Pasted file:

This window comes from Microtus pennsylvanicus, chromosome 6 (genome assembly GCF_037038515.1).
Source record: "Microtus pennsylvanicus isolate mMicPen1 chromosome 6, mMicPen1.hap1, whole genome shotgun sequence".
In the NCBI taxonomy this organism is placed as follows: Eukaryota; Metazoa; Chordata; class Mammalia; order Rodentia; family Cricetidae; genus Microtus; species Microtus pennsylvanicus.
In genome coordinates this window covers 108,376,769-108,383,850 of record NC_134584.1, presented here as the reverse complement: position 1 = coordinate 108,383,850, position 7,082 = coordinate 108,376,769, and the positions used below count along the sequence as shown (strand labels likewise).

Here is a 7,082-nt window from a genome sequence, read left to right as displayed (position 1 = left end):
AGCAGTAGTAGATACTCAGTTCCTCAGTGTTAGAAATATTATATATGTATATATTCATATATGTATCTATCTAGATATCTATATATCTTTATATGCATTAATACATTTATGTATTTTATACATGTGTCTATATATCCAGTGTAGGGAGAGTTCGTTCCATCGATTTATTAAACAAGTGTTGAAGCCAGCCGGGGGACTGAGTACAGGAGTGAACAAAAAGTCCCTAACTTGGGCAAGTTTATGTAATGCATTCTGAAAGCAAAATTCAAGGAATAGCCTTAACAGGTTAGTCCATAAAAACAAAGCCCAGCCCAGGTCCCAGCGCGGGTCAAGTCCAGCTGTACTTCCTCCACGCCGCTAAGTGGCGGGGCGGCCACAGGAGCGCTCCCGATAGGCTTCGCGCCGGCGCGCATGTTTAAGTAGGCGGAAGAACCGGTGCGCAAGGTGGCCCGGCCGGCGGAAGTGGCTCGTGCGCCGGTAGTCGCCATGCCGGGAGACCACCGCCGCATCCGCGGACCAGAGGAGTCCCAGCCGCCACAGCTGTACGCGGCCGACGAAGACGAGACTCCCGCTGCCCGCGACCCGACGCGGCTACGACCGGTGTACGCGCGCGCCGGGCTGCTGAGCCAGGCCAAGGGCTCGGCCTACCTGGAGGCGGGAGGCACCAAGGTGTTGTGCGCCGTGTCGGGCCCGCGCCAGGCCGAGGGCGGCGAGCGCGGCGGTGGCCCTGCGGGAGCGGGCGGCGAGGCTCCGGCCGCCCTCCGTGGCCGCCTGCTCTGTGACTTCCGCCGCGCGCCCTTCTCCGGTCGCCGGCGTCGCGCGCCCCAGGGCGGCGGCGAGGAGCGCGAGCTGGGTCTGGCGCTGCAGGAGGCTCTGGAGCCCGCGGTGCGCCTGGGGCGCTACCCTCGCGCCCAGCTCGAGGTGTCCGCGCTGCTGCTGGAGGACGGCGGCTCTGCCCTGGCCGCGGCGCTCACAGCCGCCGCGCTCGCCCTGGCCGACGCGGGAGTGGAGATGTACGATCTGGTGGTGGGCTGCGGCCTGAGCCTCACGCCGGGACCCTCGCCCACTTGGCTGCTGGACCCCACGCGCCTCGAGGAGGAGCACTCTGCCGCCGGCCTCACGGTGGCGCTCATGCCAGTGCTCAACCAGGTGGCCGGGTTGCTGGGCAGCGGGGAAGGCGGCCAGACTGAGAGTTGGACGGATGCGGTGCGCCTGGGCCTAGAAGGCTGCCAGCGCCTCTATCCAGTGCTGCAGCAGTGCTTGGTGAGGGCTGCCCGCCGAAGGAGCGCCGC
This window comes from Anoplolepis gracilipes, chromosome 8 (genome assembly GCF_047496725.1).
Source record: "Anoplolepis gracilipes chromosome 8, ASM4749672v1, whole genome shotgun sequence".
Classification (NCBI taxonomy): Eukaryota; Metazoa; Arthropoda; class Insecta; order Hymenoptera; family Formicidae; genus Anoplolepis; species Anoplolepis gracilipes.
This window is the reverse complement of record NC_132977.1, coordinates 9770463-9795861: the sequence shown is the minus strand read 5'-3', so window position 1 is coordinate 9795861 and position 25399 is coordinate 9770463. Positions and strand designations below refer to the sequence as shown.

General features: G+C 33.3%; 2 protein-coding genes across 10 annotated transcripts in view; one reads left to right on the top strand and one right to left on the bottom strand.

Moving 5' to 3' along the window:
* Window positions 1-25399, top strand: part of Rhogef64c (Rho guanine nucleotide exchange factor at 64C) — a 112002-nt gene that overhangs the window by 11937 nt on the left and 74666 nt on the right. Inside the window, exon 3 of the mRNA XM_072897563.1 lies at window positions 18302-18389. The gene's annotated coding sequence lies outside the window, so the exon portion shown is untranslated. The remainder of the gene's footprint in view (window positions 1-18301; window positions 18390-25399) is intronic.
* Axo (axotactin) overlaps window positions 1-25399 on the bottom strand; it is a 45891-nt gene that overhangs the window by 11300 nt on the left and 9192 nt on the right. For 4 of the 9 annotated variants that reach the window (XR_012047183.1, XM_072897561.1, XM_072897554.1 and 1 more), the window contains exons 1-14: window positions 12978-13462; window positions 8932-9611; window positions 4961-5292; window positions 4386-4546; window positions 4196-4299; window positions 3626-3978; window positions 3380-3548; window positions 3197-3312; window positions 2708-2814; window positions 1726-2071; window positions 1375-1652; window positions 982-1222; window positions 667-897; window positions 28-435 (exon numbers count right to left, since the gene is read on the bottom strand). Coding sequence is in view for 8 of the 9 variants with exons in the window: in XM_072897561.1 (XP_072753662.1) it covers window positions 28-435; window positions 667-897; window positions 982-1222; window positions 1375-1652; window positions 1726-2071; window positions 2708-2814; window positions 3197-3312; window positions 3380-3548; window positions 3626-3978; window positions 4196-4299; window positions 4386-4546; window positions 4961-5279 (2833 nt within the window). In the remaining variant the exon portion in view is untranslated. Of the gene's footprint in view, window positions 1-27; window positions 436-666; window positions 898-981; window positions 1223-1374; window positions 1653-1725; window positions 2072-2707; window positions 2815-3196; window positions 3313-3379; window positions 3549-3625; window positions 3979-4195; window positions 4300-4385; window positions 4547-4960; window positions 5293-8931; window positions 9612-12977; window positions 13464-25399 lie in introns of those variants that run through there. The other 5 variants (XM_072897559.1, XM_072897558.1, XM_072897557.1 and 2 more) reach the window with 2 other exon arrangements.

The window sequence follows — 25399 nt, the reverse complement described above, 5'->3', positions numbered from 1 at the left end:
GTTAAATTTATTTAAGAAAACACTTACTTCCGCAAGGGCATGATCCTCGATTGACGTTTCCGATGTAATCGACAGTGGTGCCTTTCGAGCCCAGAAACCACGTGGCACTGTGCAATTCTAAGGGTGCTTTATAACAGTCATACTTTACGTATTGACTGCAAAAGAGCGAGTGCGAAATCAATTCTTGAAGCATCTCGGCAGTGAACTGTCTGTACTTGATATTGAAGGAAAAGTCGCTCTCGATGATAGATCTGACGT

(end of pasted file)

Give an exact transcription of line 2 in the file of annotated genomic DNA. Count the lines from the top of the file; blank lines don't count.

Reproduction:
Source record: "Microtus pennsylvanicus isolate mMicPen1 chromosome 6, mMicPen1.hap1, whole genome shotgun sequence".